The Toll of Tobacco in Pakistan | Campaign for Tobacco-Free Kids
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Tobacco Consumption

  • 19.1% percent of adults (age 15+) currently use tobacco in any form (men 31.8%; women 5.8%).1
    • 12.4% of adults smoke tobacco
    • 7.7% use smokeless tobacco
    • 3% use waterpipes (hookah or shisha)
  • Among youth (ages 13-15):2
    • 10.7% use any tobacco product (boys 13.3%; girls 6.6%)
    • 7.2% smoke tobacco, and 5.3% use smokeless tobacco
    • Among youth who have ever smoked, nearly 40% first tried a cigarette before age 10

Secondhand Smoke Exposure

There is no safe level of secondhand smoke.3

  • 72.5% of adults (16.8 million people) who work indoors are exposed to tobacco smoke at the workplace.1
  • 86% of adults who visited restaurants in 2014 (49.2 million people) were exposed to secondhand smoke, and 76.2% of adults who used public transport were exposed to secondhand smoke.1
  • 37.8% of youth (ages 13-15) are exposed to secondhand smoke in public places, while 21% of youth are exposed to secondhand smoke in their homes.2

Health Consequences

Tobacco use is deadly. Smoking kills up to half of all lifetime users.4

  • Tobacco kills over 163,600 people each year in Pakistan. Almost 31,000 of these deaths are due to exposure to secondhand smoke.5
  • Tobacco causes about 16.0% of all male deaths and 4.9% of female deaths. Overall, 10.9% of all deaths are caused by tobacco.5
  • Tobacco causes 66.5% of all deaths from tracheal, bronchus, and lung cancer, 53.2% of deaths from chronic obstructive pulmonary disease, 21.9% of deaths from ischemic heart disease, 15.2% of deaths from diabetes mellitus, and 16.8% of deaths from stroke.5

Costs to Society

Tobacco exacts a high cost on society.

  • The economic cost of smoking in Pakistan is Rs 615.07 billion (US$3.85 billion), equal to 1.6% of Pakistan's GDP.6
    • In 2019, the economic cost of smoking was about five times greater than the revenue from the tobacco industry.
  • Money spent on tobacco reduces households' spending on food, health, education, housing, and household durables.
    • In Pakistan, tobacco-consuming households spend on average 2.7% of their monthly budget on tobacco.7
    • Poor households spend 3.0% of their budget on tobacco. This is more than they spend on education (1.8%).7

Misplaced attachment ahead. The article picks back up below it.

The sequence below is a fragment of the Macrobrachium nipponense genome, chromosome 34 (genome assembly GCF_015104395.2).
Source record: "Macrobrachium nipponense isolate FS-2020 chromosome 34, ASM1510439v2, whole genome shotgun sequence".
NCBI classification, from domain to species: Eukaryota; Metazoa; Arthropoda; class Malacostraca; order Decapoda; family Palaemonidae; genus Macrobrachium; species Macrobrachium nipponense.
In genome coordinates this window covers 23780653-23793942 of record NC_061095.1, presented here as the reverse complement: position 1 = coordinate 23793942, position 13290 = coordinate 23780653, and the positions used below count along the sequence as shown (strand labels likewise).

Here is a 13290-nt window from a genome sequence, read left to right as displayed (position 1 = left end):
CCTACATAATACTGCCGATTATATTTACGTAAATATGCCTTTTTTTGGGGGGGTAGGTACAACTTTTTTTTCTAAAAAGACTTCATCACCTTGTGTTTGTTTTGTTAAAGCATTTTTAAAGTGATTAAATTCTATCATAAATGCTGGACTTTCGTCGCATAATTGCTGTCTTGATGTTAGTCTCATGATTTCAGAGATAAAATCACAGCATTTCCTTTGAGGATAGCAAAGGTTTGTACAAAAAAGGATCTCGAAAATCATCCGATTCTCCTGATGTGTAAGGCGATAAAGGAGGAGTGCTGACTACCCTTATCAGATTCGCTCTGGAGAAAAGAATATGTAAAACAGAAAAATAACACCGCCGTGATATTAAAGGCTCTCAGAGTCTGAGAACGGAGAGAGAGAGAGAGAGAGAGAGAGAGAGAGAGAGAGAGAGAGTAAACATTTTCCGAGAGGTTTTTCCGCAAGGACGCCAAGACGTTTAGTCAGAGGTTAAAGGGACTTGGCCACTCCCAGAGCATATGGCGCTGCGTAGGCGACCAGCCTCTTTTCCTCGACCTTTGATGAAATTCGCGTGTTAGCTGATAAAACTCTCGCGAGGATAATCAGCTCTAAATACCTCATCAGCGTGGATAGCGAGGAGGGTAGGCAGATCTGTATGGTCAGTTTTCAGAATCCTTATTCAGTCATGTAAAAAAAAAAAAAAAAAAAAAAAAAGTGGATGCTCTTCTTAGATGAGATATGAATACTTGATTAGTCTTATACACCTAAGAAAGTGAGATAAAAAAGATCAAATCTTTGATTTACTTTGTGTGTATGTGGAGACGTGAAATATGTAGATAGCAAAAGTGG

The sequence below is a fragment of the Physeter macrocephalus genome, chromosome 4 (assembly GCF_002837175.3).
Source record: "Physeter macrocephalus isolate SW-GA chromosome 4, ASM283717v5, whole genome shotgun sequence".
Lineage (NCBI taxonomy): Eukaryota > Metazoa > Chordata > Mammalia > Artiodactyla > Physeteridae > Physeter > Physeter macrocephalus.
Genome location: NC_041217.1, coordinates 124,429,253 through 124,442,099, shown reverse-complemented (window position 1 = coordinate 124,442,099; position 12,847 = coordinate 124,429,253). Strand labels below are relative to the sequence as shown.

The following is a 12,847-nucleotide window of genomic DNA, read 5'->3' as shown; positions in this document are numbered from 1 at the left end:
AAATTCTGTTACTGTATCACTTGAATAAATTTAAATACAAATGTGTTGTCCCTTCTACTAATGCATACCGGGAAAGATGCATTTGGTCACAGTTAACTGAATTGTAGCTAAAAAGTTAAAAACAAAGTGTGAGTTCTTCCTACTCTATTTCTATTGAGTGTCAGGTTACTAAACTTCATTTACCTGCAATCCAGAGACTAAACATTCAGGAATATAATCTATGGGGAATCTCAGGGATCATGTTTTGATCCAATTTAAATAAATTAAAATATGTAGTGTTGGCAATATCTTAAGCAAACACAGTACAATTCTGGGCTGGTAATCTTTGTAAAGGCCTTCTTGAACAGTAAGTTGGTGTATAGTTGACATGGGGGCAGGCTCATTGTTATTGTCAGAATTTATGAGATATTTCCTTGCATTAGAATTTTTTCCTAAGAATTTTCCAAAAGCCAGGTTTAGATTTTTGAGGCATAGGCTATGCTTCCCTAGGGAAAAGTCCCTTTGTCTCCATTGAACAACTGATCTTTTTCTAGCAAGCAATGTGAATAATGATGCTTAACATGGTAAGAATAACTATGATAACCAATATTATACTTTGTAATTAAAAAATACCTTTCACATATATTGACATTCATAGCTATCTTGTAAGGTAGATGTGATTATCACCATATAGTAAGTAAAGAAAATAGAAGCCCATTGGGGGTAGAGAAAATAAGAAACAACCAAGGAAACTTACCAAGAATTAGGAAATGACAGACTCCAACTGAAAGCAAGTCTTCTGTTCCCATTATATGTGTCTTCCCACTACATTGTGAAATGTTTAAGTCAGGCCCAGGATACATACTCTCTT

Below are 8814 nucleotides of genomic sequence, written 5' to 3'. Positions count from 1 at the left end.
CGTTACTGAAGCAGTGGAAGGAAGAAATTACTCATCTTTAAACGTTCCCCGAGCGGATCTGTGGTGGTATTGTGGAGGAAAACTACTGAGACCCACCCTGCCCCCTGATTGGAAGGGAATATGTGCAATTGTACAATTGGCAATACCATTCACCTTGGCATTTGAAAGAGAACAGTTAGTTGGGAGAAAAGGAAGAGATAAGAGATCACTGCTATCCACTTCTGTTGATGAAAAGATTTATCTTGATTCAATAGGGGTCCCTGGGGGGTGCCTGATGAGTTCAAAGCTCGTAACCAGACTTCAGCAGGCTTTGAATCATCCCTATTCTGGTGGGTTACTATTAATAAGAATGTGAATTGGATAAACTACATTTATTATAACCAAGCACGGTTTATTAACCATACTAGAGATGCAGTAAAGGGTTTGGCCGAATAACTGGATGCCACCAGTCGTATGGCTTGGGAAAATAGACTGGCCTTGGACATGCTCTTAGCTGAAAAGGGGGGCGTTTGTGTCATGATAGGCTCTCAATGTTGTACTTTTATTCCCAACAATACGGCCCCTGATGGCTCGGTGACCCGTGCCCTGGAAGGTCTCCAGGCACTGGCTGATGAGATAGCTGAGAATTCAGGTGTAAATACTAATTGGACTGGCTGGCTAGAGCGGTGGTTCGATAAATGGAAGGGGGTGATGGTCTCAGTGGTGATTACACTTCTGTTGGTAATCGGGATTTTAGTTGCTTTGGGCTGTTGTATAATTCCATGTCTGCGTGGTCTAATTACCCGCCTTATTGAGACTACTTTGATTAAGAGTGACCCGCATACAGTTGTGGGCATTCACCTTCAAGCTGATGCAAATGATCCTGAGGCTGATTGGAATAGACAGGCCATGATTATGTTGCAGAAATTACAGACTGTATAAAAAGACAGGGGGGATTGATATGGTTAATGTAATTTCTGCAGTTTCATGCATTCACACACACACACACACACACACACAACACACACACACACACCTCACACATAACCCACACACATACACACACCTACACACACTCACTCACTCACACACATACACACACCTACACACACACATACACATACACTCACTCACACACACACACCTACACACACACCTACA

Tobacco Industry

International companies hold almost all of the cigarette market in Pakistan. In 2017, British American Tobacco led with 65.6% of the retail volume market share, and Philip Morris International followed with 30%. In Pakistan, 52 billion cigarettes were sold in 2017.8

FCTC Status

Pakistan ratified the WHO Framework Convention on Tobacco Control on November 3, 2004. The treaty went into effect on February 27, 2005.

Tobacco Control Policy Status

For a summary of measures on smoke-free places, advertising and promotion, packaging and labeling, and taxation and price, download the Pakistan Tobacco Control Policy Status fact sheet. For more information visit the Tobacco Control Laws website.

1Pakistan Global Adult Tobacco Survey (GATS): Fact Sheet. World Health Organization; 2014. Available from:
2 Pakistan Global Youth Tobacco Survey (GYTS). World Health Organization; 2013. Available from:
3 World Health Organization. WHO Report on the Global Tobacco Epidemic 2009.
4 World Health Organization. Tobacco: Key facts. Updated May 27, 2020.
5 Global Burden of Disease (GBD) 2019. Seattle, WA: Institute for Health Metrics and Evaluation (IHME), University of Washington; 2021. Available from:
6 Nayab D, Nasir M, Memon JA, et al. The Economic Cost of Tobacco-Induced Diseases in Pakistan. Pakistan Institute of Development Economics, Islamabad. 2021. Available at:
7 Saleem W, Iqbal MA. The Crowding Out Effect of Tobacco Spending in Pakistan. Social Policy and Development Centre. March 2021. Available at:
8 Euromonitor International 2018.

Last updated Aug. 3, 2021